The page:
‘Shall we put her here?’
She sat the dolly on the edge of the sink and Rosy smiled. She lifted her hands to her mother.
‘I want to get out.’
‘You finished already? All right then.’
Ruth turned to pick a dry towel out of the cupboard and then she moved towards the bath.
‘Stand up.’
Rosy stood, and bubbles ran down her wet body and back into the bath. She watched them fall. Ruth pulled the plug then rubbed her daughter’s arms and body dry, lifted her out of the bath and began on her legs.
‘Do you want to help me with dinner then?’
Rosy nodded her little blonde head up and down.
‘And we’ll have to finish putting the shopping away too.’
Ruth pulled the pink, cotton nightie down over her head, then the two of them walked out of the bathroom and down the stairs. Hand in hand. Ruth glanced up at the clock on the wall in the kitchen. It was half past six already and there was still no sign of Jack.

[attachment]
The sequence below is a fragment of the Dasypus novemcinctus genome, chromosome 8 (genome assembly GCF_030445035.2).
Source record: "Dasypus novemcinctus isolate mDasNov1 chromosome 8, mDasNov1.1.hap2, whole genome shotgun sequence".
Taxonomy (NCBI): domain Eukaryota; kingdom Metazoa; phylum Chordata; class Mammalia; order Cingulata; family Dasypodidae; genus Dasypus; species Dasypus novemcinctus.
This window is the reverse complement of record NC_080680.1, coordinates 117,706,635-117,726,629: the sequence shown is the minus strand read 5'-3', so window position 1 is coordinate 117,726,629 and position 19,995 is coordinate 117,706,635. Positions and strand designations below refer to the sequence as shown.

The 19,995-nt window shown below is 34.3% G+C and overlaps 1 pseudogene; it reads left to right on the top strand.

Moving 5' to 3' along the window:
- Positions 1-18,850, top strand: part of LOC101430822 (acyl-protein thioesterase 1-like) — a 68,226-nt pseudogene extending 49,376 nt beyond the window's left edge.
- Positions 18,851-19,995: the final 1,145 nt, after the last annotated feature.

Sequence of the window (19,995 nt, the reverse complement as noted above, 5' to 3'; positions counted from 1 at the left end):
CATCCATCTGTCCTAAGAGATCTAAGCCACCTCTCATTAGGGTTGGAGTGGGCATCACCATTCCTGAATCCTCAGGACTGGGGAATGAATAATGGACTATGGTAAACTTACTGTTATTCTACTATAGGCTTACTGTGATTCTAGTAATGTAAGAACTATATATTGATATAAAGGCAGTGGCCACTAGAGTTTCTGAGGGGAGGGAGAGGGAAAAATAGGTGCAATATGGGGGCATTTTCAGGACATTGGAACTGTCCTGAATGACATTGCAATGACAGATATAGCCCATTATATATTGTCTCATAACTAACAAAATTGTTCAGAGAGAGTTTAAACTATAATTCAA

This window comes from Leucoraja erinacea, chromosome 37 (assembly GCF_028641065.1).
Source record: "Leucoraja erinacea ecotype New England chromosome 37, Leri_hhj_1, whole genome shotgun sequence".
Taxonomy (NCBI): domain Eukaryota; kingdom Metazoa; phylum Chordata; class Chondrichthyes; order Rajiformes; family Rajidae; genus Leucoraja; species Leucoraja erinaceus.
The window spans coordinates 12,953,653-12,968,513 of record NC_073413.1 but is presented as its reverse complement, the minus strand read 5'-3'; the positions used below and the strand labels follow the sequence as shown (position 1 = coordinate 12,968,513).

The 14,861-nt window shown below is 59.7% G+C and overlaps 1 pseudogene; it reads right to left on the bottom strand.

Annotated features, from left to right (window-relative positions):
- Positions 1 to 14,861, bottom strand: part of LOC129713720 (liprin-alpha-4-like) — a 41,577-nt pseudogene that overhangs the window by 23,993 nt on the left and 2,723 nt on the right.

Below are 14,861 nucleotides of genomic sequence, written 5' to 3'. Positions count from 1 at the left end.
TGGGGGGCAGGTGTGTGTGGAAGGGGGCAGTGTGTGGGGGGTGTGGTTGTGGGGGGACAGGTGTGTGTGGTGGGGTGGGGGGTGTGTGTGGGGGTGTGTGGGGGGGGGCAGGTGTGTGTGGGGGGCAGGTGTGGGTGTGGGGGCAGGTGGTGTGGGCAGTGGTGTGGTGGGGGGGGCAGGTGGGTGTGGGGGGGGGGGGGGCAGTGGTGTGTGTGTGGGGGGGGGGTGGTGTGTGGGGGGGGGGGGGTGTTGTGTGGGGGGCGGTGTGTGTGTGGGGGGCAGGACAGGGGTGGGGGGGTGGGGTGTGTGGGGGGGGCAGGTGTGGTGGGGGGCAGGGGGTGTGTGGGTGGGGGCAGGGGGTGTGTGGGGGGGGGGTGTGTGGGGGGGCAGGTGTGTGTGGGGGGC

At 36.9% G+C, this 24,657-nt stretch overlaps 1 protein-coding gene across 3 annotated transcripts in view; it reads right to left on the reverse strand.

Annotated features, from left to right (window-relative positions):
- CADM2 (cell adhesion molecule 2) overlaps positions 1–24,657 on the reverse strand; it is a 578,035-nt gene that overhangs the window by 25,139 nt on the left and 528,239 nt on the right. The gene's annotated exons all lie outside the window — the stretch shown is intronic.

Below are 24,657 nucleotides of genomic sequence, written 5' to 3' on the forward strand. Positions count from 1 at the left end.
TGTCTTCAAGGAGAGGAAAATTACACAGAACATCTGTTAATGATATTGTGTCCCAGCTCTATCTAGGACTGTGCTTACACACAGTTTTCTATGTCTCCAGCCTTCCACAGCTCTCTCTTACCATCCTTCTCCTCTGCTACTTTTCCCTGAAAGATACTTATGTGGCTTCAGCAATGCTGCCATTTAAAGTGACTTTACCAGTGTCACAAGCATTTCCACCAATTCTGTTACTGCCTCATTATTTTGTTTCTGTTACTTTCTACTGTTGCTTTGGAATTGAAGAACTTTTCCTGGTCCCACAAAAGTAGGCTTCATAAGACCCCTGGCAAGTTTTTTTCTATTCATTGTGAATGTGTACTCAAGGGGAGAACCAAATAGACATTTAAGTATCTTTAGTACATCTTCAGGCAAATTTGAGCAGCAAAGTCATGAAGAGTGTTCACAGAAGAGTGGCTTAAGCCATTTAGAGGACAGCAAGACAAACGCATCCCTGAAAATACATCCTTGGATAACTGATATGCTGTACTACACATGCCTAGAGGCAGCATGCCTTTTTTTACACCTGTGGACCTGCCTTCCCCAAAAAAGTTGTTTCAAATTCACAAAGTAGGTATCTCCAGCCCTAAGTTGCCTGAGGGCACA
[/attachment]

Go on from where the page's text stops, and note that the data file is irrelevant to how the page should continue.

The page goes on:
‘Do you know where these go, sweetheart?’ she said, pointing at the bag of dog food on the floor. Nod.
‘Do you want to put them away for me?’
‘Thank you, sweetheart.’
Ruth gave her a kiss, then went to the telephone on the breakfast bar. She tapped in Jack’s number.
‘How are you getting on?’ she called over her shoulder.
The phone rang and rang. Jack didn’t pick up. Eventually the answer machine kicked in and Ruth rolled her eyes. Probably still on the tennis court. She looked up at the clock again: it didn’t look like there was much hope of him making it back before bedtime. She cursed him under her breath for the n-ieth time that day then whispered into the phone: